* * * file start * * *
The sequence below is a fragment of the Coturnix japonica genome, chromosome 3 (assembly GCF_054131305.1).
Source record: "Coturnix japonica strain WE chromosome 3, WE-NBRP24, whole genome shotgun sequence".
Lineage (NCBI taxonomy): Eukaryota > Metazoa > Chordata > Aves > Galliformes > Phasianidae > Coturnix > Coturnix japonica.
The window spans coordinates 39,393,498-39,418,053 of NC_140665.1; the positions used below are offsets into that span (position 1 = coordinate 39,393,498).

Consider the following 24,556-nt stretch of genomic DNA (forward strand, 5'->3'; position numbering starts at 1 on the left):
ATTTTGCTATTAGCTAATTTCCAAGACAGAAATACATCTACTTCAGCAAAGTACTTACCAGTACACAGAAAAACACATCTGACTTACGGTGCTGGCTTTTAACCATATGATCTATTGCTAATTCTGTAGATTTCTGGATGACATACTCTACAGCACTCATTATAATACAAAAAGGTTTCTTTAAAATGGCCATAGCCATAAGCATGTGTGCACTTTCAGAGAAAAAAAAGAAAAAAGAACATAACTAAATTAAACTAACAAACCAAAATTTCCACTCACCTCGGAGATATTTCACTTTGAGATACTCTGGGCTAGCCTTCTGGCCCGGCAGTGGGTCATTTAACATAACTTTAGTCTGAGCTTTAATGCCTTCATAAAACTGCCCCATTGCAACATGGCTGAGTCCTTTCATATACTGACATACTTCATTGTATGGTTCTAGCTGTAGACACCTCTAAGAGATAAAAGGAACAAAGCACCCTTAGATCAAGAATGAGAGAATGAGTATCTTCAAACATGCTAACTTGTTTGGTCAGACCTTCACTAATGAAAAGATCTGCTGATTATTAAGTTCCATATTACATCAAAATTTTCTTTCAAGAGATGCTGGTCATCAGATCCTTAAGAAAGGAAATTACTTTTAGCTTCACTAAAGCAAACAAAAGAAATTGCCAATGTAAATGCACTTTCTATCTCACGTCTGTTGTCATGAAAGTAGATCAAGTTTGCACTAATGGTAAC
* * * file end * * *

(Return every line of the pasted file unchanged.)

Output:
The sequence below is a fragment of the Coturnix japonica genome, chromosome 3 (assembly GCF_054131305.1).
Source record: "Coturnix japonica strain WE chromosome 3, WE-NBRP24, whole genome shotgun sequence".
Lineage (NCBI taxonomy): Eukaryota > Metazoa > Chordata > Aves > Galliformes > Phasianidae > Coturnix > Coturnix japonica.
The window spans coordinates 39,393,498-39,418,053 of NC_140665.1; the positions used below are offsets into that span (position 1 = coordinate 39,393,498).

Consider the following 24,556-nt stretch of genomic DNA (forward strand, 5'->3'; position numbering starts at 1 on the left):
ATTTTGCTATTAGCTAATTTCCAAGACAGAAATACATCTACTTCAGCAAAGTACTTACCAGTACACAGAAAAACACATCTGACTTACGGTGCTGGCTTTTAACCATATGATCTATTGCTAATTCTGTAGATTTCTGGATGACATACTCTACAGCACTCATTATAATACAAAAAGGTTTCTTTAAAATGGCCATAGCCATAAGCATGTGTGCACTTTCAGAGAAAAAAAAGAAAAAAGAACATAACTAAATTAAACTAACAAACCAAAATTTCCACTCACCTCGGAGATATTTCACTTTGAGATACTCTGGGCTAGCCTTCTGGCCCGGCAGTGGGTCATTTAACATAACTTTAGTCTGAGCTTTAATGCCTTCATAAAACTGCCCCATTGCAACATGGCTGAGTCCTTTCATATACTGACATACTTCATTGTATGGTTCTAGCTGTAGACACCTCTAAGAGATAAAAGGAACAAAGCACCCTTAGATCAAGAATGAGAGAATGAGTATCTTCAAACATGCTAACTTGTTTGGTCAGACCTTCACTAATGAAAAGATCTGCTGATTATTAAGTTCCATATTACATCAAAATTTTCTTTCAAGAGATGCTGGTCATCAGATCCTTAAGAAAGGAAATTACTTTTAGCTTCACTAAAGCAAACAAAAGAAATTGCCAATGTAAATGCACTTTCTATCTCACGTCTGTTGTCATGAAAGTAGATCAAGTTTGCACTAATGGTAAC